The Stare Master Among Us
If you've been around cats, you know the look - that vacant stare into the distance, a corner of the room, or toward an empty chair. Is he or she gazing at a ghost you can't see? Is it a bug, or God forbid, a spider? Maybe it's a daydream about catching the squirrel that sits tauntingly just outside the window, or kittenhood memories of frollicking with brothers and sisters. And staring at you, well, perhaps it's the look of affection, or is it a not so subtle message, such as, "Hey, don't you realize there's an empty food bowl over there?"
The first thing to consider is that a cat's ability to stare without blinking for a good deal of time plays an important role in their survival in the wild. It makes it difficult for their stalked prey to run away "in the blink of an eye." So, if you've been contemplating a staring contest with your cat, it's your cat who is eyeing the prize, not you.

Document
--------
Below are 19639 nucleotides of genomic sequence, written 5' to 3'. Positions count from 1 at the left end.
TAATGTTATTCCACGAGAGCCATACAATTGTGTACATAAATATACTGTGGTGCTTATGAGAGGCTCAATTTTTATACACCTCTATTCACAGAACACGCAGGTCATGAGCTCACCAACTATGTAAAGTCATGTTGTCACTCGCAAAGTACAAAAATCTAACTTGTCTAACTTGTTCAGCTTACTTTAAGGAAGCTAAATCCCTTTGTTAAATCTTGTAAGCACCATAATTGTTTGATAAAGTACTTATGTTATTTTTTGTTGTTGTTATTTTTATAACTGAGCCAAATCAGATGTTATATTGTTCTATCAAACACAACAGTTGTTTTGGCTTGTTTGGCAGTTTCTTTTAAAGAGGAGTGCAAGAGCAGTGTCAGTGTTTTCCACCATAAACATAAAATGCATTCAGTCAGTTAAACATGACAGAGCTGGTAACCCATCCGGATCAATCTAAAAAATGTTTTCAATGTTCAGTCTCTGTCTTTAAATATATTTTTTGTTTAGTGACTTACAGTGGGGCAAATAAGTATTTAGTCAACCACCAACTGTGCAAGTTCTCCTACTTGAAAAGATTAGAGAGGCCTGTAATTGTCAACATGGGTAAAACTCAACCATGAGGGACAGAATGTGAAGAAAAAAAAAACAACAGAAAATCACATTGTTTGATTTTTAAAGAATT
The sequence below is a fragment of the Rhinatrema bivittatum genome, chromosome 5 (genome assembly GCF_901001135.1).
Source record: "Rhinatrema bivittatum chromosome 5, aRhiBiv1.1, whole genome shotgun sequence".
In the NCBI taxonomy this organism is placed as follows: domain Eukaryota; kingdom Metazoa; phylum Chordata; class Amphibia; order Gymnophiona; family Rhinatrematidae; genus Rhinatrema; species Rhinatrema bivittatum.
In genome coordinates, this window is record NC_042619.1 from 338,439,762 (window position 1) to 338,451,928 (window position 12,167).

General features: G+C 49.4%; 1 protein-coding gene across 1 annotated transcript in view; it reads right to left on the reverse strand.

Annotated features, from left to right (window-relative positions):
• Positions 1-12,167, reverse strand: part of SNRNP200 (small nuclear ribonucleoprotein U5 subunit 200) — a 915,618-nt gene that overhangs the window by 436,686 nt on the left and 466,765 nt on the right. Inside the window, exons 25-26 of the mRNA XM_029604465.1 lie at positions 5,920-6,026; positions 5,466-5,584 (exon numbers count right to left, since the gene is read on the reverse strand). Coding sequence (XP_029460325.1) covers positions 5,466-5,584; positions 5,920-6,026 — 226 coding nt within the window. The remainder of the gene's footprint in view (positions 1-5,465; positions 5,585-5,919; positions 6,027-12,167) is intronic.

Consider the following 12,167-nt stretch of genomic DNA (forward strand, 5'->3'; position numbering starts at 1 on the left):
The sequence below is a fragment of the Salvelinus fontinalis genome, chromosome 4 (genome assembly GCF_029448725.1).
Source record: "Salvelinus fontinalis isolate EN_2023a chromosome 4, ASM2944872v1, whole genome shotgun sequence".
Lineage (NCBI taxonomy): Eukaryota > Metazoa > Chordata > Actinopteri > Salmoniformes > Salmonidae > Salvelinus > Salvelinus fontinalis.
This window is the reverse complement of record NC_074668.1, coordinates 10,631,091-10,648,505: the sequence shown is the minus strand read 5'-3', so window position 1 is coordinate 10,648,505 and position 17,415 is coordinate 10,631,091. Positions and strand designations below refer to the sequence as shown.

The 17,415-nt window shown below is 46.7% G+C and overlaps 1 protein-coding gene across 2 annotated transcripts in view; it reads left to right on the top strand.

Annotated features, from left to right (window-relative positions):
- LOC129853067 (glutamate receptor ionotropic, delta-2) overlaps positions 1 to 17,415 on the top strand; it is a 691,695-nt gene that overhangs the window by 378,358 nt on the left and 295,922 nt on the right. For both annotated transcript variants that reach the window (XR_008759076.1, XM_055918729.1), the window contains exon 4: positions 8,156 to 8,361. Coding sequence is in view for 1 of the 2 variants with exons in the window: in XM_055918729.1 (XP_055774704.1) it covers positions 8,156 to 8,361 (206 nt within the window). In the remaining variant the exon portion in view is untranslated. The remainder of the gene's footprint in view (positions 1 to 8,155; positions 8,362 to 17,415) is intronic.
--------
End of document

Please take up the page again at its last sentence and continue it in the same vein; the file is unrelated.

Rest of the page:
When your cat stares at you, he/she could be keeping a vigilant eye out for a change in your behavior. For instance, "Will she give me a signal that it's OK to get on her lap?" Other times, it may an affectionate gaze. One of my family members has a big orange tabby who imprinted on him as a kitten and just adores him. Suddenly, the cat will get a dreamy-eyed fixation then is compelled to come over and start licking his cheek. It's actually very endearing!
When your cat gets into a stare down with another cat, it could signal a rivalry. The cat who looks away first is surrendering. The feline stare down in my house usually ends with one casually releasing the stare as if to say, "This is stupid. I could care less and it's boring. Game over." That's a pretty mild show down. If there's aggression involved, maybe over turf (remember, cats are super territorial), a cat fight could ensue.
Last but not least, there's that loopy, wild-eyed look that may seem like your cat is experiencing a bad acid flashback. Is it a phantom or a fairy? Probably not. A 2014 study reveals that cats can see things the human eyes can't because they can see into the ultraviolet spectrum. So much for the pixie sighting theory, but it's fun to consider anyway!